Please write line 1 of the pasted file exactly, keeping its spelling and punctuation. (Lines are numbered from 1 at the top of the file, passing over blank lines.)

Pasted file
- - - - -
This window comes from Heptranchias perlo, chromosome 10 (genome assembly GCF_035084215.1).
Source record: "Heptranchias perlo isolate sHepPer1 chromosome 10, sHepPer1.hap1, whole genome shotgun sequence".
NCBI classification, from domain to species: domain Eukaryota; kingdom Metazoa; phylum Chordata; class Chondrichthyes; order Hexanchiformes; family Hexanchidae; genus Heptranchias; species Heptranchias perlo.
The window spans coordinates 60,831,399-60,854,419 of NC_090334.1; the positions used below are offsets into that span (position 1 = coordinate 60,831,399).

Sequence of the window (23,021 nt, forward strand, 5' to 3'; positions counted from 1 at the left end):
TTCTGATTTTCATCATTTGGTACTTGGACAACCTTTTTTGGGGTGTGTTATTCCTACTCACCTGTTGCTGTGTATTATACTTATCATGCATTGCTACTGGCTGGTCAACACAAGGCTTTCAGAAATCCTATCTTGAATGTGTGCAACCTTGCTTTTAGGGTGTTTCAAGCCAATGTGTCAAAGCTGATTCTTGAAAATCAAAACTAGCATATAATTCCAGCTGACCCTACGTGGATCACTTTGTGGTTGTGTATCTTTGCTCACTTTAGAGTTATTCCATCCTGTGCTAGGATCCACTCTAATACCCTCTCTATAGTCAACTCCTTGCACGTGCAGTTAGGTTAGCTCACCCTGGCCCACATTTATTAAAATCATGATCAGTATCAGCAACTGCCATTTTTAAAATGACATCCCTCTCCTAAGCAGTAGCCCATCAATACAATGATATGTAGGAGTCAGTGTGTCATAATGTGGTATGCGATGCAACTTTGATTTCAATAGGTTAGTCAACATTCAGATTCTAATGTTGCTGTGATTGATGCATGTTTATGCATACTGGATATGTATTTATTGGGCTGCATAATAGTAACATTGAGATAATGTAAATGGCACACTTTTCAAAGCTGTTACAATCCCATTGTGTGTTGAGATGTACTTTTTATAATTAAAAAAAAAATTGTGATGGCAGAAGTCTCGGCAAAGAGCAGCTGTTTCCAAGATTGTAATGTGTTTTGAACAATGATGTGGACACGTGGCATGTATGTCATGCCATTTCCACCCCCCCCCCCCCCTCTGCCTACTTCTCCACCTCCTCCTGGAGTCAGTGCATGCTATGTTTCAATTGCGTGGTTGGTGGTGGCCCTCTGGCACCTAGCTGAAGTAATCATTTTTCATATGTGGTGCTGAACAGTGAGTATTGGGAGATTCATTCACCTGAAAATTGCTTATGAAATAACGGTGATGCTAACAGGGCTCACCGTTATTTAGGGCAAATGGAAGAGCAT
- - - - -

This window comes from Heptranchias perlo, chromosome 10 (genome assembly GCF_035084215.1).